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A day in the life of a TrustBuilder business analyst

Talent finds its way to TrustBuilder from all over the world. Last year, Peter Surňák left Prague for Belgium and joined TrustBuilder. Belgium was new to him, and TrustBuilder was new to him, but he settled in quickly. As a business analyst, Peter helps design and develop the best possible products for our customers.

As a business analyst, Peter talks to the product owner at TrustBuilder to understand what new features are required, discusses the exact needs, thinks about what is involved, and then describes what needs to happen to architects and developers. “I will explain to them what needs to be done, I try to structure it and they process that in a meaningful way into product features.”

Would you describe your job as a translator then? As an interpreter?

Peter: It goes further than that. I think I add more value than just translating from one party to another. I primarily help people think about what they want and why they want it. You can compare it to going to a shop to buy something and the shop assistant will ask you all sorts of questions to find a product that best suits your needs. If the shop assistant asks you all the right questions, you may end up with a completely different and better solution than what you set out to buy. That is the kind of value that I try to add.

How will a customer notice if you did a good job?
Peter: If the customer can have a smooth flow through the product without seeing any gaps. If everything works and they are happy with the way it works. If they have the features they expect in the places where they intuitively expect them. And if these features have been delivered to them when they need them. I would say that’s what customers will experience if I did a good job in describing the product to Development.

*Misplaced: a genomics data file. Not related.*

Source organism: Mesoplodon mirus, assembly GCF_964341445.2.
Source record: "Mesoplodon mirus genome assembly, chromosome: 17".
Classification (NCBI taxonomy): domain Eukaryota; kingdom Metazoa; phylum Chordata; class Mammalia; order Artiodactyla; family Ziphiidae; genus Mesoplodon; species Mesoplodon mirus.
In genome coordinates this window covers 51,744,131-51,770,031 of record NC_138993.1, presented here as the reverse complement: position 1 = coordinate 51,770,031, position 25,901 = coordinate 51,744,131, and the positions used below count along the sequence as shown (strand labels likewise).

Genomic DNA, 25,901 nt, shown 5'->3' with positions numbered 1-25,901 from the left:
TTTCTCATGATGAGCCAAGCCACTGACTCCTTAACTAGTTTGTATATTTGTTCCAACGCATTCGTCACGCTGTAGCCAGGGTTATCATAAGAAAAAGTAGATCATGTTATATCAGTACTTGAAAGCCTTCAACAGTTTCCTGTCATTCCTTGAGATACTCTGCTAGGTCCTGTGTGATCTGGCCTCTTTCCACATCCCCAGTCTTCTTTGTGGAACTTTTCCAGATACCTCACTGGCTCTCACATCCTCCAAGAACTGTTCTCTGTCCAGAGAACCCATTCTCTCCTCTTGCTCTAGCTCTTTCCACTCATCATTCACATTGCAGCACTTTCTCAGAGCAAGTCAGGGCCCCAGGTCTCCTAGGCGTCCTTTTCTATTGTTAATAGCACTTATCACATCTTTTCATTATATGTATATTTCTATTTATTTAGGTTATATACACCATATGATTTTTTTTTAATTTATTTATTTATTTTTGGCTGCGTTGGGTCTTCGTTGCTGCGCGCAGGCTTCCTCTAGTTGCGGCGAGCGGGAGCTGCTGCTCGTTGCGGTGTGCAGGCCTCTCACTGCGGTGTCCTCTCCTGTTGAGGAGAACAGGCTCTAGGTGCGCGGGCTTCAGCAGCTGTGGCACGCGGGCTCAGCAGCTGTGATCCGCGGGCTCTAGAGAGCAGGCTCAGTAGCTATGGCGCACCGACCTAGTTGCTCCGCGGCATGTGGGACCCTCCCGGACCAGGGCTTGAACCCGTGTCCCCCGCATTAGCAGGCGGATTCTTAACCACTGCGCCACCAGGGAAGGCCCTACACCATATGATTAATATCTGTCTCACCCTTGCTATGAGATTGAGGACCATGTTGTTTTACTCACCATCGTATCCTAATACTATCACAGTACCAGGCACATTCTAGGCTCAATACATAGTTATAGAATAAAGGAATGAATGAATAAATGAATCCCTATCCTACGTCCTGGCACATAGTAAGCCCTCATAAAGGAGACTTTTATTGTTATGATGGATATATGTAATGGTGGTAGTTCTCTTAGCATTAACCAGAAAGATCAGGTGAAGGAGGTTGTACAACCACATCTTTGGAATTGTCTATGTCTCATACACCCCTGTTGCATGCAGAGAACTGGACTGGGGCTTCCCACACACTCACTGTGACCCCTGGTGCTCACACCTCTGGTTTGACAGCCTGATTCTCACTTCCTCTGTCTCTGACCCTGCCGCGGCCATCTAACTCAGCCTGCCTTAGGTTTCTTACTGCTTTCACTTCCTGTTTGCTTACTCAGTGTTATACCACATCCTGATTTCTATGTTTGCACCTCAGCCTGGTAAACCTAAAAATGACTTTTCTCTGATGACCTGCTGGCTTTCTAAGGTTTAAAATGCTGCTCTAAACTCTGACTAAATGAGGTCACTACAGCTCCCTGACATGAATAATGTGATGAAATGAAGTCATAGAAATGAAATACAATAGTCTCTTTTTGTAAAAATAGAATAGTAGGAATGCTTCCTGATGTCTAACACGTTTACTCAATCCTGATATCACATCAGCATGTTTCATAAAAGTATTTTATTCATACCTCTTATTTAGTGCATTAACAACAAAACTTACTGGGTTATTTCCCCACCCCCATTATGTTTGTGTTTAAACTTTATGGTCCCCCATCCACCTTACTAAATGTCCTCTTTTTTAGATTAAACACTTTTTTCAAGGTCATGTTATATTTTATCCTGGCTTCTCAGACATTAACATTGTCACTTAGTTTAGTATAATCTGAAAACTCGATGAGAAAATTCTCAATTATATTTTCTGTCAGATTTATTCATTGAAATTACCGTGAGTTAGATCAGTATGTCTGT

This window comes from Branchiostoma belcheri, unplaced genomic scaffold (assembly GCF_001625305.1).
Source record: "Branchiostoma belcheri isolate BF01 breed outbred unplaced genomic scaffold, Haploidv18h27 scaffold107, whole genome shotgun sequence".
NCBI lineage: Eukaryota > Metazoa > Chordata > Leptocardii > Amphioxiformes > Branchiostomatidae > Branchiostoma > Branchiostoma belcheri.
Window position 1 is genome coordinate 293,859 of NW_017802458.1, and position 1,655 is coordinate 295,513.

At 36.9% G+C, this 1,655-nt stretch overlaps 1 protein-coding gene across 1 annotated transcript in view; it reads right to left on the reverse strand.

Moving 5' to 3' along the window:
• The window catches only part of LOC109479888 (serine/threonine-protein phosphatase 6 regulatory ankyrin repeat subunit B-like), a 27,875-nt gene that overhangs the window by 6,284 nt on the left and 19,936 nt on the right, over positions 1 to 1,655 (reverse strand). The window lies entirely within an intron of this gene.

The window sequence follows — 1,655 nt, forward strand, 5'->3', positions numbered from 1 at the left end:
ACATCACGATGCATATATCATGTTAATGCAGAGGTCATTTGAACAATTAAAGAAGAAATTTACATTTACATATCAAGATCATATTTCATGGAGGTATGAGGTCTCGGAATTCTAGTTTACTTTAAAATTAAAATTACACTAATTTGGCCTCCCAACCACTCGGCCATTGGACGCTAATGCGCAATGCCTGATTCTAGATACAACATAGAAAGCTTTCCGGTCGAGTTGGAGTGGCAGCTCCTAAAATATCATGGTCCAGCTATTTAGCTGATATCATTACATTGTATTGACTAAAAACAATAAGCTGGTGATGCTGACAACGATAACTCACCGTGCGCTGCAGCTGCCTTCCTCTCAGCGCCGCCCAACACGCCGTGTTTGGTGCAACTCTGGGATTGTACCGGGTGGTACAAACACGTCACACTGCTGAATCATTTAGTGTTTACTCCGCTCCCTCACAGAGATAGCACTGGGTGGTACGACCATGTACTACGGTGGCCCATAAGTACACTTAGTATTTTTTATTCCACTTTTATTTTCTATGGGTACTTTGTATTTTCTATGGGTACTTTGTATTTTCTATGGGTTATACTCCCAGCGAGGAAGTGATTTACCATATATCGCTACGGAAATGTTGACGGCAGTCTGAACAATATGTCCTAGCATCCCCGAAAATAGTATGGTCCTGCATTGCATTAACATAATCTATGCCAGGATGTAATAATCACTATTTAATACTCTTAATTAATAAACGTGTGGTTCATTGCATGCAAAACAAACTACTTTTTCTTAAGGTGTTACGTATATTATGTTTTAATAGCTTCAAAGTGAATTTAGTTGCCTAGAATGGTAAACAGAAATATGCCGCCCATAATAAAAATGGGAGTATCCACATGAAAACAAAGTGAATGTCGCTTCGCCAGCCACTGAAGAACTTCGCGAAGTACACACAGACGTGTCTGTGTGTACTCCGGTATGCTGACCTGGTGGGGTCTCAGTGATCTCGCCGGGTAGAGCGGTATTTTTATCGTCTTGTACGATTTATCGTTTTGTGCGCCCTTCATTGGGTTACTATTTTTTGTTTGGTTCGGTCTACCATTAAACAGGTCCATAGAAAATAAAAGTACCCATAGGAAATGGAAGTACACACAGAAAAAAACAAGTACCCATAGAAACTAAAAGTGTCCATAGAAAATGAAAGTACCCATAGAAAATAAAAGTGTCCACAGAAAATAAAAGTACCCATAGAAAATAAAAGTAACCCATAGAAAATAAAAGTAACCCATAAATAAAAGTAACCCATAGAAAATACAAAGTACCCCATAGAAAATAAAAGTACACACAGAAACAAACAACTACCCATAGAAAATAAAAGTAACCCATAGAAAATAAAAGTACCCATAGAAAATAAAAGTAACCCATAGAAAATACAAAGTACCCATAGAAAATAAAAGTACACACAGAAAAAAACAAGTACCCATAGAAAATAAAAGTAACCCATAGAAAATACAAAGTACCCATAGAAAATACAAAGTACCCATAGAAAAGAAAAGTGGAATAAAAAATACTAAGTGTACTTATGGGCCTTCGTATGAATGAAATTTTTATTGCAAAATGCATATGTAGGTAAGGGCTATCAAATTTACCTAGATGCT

No room for interpretation

You are part of a big chain, with a lot of people involved? It must be difficult to determine who gets the praise or the criticism.
I work closely with the product owner, architect, front-end developers, and back-end developers. I get feedback from all of them and also from the consultants who work with the product at the customer. Sometimes it’s a short cycle, for instance when we are just adding a small feature. Other times it’s more complex with more moving parts. I like to have that mix of short projects and longer ones. For me, it’s important to know how all the people work. I try to get a good knowledge of all the technologies they work with. I stay up to date by talking to them and learning from them. Whenever I see there is something new, I ask how it works.

What is your deliverable for the architects and developers?